Green card through marriage and now divorced?

Posted in I-751, Treaty Traders & Investors at 3:08 am by Lalita Haran

Are you worried that you will be deported because you are going through a divorce? Are you spiteful that your ex-spouse married you just to get the green card and because (s)he divorced you, (s)he must now be deported? Divorce jeopardizes the processing of marriage based permanent residence and so does the pending or soon to start divorce proceeding. But, immigration law does recognize the marriage can break and in such cases, closely regulates grant of marriage based permanent residence.

Permanent residence through marriage to a U.S. citizen is a benefit given to the foreign national spouse recognizing the personal right to enter into a marital relationship with someone you choose. Your significant other may be of any nationality; you have a right to live together with your spouse in the United States because a U.S. citizen must be able to live in marriage. So, the foreign national spouse is eligible to apply for the greencard upon marrying a U.S. citizen.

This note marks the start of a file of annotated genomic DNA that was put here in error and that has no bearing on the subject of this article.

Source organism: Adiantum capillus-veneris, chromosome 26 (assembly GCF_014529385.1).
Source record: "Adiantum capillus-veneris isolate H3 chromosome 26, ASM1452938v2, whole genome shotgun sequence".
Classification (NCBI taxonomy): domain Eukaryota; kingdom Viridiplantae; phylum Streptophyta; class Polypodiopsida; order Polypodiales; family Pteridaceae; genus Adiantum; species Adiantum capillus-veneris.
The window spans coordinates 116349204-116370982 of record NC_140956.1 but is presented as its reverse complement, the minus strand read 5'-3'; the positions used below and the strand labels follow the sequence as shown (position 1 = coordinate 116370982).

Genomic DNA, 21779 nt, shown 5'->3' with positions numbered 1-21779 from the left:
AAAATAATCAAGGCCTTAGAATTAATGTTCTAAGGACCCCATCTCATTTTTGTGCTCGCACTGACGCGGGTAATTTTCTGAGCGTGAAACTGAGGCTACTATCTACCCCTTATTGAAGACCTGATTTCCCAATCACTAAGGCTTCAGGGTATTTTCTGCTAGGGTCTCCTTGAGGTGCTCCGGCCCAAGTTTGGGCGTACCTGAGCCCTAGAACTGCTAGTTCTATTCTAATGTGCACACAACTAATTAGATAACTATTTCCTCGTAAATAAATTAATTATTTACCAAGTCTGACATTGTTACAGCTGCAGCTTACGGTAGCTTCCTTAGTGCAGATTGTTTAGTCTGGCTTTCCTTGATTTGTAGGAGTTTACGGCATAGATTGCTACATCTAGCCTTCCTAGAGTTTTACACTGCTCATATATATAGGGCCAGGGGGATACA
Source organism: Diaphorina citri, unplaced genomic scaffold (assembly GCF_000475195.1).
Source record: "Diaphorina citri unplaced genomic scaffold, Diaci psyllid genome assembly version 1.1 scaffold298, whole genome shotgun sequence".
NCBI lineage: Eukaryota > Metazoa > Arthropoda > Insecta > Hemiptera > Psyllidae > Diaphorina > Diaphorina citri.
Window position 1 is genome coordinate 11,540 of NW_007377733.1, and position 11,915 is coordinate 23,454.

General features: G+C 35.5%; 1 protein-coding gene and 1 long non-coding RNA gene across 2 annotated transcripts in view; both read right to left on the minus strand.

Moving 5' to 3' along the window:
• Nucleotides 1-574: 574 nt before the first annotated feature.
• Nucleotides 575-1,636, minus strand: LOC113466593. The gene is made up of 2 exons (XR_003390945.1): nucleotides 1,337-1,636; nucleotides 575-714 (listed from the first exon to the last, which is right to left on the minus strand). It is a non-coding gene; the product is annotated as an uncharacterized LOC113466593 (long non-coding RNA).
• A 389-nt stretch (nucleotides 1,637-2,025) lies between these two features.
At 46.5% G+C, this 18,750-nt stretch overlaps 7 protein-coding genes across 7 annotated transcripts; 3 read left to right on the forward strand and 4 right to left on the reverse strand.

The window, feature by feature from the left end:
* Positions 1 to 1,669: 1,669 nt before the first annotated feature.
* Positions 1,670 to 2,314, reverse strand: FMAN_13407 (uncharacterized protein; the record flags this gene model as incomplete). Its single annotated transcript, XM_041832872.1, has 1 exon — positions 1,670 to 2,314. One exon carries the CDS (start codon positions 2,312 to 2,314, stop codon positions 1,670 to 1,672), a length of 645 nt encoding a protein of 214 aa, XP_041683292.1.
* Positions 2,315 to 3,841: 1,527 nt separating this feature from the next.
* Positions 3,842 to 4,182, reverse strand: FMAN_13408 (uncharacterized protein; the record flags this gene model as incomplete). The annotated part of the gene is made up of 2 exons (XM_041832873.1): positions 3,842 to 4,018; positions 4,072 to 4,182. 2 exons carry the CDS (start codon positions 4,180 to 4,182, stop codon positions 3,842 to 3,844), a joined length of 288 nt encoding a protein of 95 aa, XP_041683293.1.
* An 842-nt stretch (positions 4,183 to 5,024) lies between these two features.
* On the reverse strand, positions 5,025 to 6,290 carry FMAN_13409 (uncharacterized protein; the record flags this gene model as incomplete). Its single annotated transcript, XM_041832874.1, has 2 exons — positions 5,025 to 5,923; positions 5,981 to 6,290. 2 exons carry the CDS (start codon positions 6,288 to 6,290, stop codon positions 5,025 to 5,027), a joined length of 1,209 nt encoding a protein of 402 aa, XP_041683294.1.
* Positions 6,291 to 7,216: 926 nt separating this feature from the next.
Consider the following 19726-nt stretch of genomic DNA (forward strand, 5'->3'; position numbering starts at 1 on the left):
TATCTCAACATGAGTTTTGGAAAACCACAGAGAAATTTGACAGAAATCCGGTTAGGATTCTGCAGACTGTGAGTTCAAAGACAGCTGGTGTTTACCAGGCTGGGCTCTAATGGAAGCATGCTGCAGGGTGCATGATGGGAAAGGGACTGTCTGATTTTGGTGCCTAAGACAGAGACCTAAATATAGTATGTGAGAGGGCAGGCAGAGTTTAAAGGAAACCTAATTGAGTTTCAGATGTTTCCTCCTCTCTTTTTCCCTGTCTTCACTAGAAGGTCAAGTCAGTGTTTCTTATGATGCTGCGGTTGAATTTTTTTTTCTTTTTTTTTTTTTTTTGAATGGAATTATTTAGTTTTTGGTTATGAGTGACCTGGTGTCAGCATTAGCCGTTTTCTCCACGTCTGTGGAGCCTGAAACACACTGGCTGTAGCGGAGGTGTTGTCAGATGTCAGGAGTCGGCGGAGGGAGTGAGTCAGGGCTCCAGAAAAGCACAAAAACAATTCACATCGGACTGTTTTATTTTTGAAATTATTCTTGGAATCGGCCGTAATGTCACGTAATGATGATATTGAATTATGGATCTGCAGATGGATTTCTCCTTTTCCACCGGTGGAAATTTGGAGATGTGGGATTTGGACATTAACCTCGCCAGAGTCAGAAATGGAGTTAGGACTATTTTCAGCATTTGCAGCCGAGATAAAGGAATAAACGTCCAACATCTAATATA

Newly married foreign national spouse upon, successful completion, can get a two year conditional green card. Approvals are granted once the USCIS is convinced about the genuineness of marital relationship and rules out fraud in marriage. Condition must be removed from the 2 yr. greencard upon filing Form I-751, along with other necessary documents, before the foreign national spouse can obtain a permanent residence.

Immigration law has evolved to recognize that, frequently, even genuine marital relationships terminate. Therefore, it does not bind the foreign national in an unhealthy relationship because (s)he sought marriage based greencard.

Divorce is stressful and estranged spouses can be so spiteful that they would like to take away from or deprive the other spouse of all the benefits. What is better(bitter) than being able to use immigration law to attack the soon to be ex-spouse that he or she loses the permanent resident status and gets deported? Fortunately, immigration law does not encourage such spiteful tendencies.

In a bonafide (real) marriage, immigration rules do not deter the foreign national from adjusting status or removing condition. To fulfill the genuine marriage criteria a divorced foreign national spouse should be proactive at this stage and protect his or her marriage-based permanent residence status.

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